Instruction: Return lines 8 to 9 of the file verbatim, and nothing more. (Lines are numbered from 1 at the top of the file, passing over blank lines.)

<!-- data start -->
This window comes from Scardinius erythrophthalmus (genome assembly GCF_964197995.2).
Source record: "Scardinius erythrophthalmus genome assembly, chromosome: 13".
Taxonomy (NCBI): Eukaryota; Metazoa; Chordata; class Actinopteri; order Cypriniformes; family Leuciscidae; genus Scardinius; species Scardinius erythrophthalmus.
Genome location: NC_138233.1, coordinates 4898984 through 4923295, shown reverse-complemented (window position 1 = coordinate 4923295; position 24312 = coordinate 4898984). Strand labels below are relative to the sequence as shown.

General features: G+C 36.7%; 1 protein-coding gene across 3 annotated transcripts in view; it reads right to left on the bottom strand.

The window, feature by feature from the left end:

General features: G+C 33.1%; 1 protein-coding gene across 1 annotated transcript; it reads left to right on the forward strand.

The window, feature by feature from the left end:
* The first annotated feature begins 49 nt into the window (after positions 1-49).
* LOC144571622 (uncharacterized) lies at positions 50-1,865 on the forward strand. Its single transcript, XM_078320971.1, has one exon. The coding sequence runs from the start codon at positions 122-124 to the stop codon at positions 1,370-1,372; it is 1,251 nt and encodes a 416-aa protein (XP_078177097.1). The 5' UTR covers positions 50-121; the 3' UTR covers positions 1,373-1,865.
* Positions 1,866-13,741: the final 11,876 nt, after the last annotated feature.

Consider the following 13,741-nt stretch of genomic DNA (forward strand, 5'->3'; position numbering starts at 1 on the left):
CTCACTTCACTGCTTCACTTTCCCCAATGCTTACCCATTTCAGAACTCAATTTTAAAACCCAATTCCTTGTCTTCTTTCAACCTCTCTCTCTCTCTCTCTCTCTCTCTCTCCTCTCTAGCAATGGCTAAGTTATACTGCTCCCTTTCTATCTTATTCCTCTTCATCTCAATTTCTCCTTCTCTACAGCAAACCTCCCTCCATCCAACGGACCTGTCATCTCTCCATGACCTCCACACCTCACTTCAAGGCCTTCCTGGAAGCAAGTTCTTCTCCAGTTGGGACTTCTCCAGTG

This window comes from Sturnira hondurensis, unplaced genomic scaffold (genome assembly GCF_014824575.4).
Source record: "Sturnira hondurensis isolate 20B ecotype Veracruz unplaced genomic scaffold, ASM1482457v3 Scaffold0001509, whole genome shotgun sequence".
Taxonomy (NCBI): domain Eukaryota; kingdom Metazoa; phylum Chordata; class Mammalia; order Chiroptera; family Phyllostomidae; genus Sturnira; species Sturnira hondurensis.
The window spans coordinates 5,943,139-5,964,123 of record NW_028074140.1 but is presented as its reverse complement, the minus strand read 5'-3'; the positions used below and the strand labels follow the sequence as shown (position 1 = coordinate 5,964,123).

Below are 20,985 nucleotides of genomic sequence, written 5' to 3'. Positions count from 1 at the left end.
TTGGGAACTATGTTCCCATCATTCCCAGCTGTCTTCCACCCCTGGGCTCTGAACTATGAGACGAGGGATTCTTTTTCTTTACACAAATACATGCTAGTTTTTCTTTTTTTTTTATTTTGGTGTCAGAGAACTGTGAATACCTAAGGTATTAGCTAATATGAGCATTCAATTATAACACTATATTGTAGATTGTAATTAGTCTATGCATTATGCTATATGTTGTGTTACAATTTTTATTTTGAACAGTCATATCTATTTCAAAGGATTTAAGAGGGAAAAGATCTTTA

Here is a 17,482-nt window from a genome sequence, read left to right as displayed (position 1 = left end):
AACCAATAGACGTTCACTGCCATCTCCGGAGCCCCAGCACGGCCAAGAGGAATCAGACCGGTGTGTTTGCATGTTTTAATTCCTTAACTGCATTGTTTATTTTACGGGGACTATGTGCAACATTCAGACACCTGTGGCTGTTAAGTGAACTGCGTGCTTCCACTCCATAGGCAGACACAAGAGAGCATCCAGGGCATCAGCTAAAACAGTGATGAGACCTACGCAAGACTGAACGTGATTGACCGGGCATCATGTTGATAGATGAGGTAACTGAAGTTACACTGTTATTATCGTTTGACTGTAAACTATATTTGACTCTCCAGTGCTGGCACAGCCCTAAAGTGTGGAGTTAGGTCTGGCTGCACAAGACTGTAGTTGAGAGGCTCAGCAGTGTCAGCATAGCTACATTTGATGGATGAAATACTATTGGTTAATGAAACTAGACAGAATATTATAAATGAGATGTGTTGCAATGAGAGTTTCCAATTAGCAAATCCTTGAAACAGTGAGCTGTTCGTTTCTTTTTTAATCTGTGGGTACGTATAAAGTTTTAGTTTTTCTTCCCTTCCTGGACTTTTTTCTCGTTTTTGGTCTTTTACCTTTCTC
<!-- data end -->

The window, feature by feature from the left end:
* The first annotated feature begins 49 nt into the window (after positions 1-49).